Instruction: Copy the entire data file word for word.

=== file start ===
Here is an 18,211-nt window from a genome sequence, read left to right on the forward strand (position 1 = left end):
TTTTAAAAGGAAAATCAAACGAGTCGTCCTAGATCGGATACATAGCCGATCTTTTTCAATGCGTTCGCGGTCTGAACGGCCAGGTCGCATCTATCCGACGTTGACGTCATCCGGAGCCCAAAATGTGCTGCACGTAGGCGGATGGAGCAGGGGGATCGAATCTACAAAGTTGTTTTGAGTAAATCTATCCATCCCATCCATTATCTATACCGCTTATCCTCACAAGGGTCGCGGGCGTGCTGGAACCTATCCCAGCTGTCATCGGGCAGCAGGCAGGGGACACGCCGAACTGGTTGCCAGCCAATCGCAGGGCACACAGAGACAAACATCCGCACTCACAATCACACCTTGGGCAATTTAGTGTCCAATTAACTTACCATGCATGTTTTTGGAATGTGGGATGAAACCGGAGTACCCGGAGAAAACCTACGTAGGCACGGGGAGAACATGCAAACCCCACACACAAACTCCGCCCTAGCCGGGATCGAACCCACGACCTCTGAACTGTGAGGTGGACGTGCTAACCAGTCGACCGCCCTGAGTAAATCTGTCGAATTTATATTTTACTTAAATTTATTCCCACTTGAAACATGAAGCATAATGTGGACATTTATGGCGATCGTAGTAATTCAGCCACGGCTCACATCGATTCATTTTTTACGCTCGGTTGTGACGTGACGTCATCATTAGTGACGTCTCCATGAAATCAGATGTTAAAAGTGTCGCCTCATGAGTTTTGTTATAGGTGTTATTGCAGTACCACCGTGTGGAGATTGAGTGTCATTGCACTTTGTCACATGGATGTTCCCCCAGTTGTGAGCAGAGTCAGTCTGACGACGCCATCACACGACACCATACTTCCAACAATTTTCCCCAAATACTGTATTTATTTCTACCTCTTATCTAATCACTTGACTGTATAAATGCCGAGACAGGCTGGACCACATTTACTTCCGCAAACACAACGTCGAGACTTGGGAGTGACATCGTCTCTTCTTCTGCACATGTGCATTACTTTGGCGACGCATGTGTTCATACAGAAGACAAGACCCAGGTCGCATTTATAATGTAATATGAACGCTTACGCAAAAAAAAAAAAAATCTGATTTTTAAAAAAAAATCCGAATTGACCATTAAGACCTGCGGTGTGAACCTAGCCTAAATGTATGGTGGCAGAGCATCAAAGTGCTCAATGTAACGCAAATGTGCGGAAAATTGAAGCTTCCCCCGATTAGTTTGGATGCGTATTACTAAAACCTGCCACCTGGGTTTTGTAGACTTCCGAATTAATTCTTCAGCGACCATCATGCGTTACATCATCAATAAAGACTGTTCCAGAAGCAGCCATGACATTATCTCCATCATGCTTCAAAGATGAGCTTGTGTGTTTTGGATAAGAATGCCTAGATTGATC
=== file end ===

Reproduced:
Here is an 18,211-nt window from a genome sequence, read left to right on the forward strand (position 1 = left end):
TTTTAAAAGGAAAATCAAACGAGTCGTCCTAGATCGGATACATAGCCGATCTTTTTCAATGCGTTCGCGGTCTGAACGGCCAGGTCGCATCTATCCGACGTTGACGTCATCCGGAGCCCAAAATGTGCTGCACGTAGGCGGATGGAGCAGGGGGATCGAATCTACAAAGTTGTTTTGAGTAAATCTATCCATCCCATCCATTATCTATACCGCTTATCCTCACAAGGGTCGCGGGCGTGCTGGAACCTATCCCAGCTGTCATCGGGCAGCAGGCAGGGGACACGCCGAACTGGTTGCCAGCCAATCGCAGGGCACACAGAGACAAACATCCGCACTCACAATCACACCTTGGGCAATTTAGTGTCCAATTAACTTACCATGCATGTTTTTGGAATGTGGGATGAAACCGGAGTACCCGGAGAAAACCTACGTAGGCACGGGGAGAACATGCAAACCCCACACACAAACTCCGCCCTAGCCGGGATCGAACCCACGACCTCTGAACTGTGAGGTGGACGTGCTAACCAGTCGACCGCCCTGAGTAAATCTGTCGAATTTATATTTTACTTAAATTTATTCCCACTTGAAACATGAAGCATAATGTGGACATTTATGGCGATCGTAGTAATTCAGCCACGGCTCACATCGATTCATTTTTTACGCTCGGTTGTGACGTGACGTCATCATTAGTGACGTCTCCATGAAATCAGATGTTAAAAGTGTCGCCTCATGAGTTTTGTTATAGGTGTTATTGCAGTACCACCGTGTGGAGATTGAGTGTCATTGCACTTTGTCACATGGATGTTCCCCCAGTTGTGAGCAGAGTCAGTCTGACGACGCCATCACACGACACCATACTTCCAACAATTTTCCCCAAATACTGTATTTATTTCTACCTCTTATCTAATCACTTGACTGTATAAATGCCGAGACAGGCTGGACCACATTTACTTCCGCAAACACAACGTCGAGACTTGGGAGTGACATCGTCTCTTCTTCTGCACATGTGCATTACTTTGGCGACGCATGTGTTCATACAGAAGACAAGACCCAGGTCGCATTTATAATGTAATATGAACGCTTACGCAAAAAAAAAAAAAATCTGATTTTTAAAAAAAAATCCGAATTGACCATTAAGACCTGCGGTGTGAACCTAGCCTAAATGTATGGTGGCAGAGCATCAAAGTGCTCAATGTAACGCAAATGTGCGGAAAATTGAAGCTTCCCCCGATTAGTTTGGATGCGTATTACTAAAACCTGCCACCTGGGTTTTGTAGACTTCCGAATTAATTCTTCAGCGACCATCATGCGTTACATCATCAATAAAGACTGTTCCAGAAGCAGCCATGACATTATCTCCATCATGCTTCAAAGATGAGCTTGTGTGTTTTGGATAAGAATGCCTAGATTGATC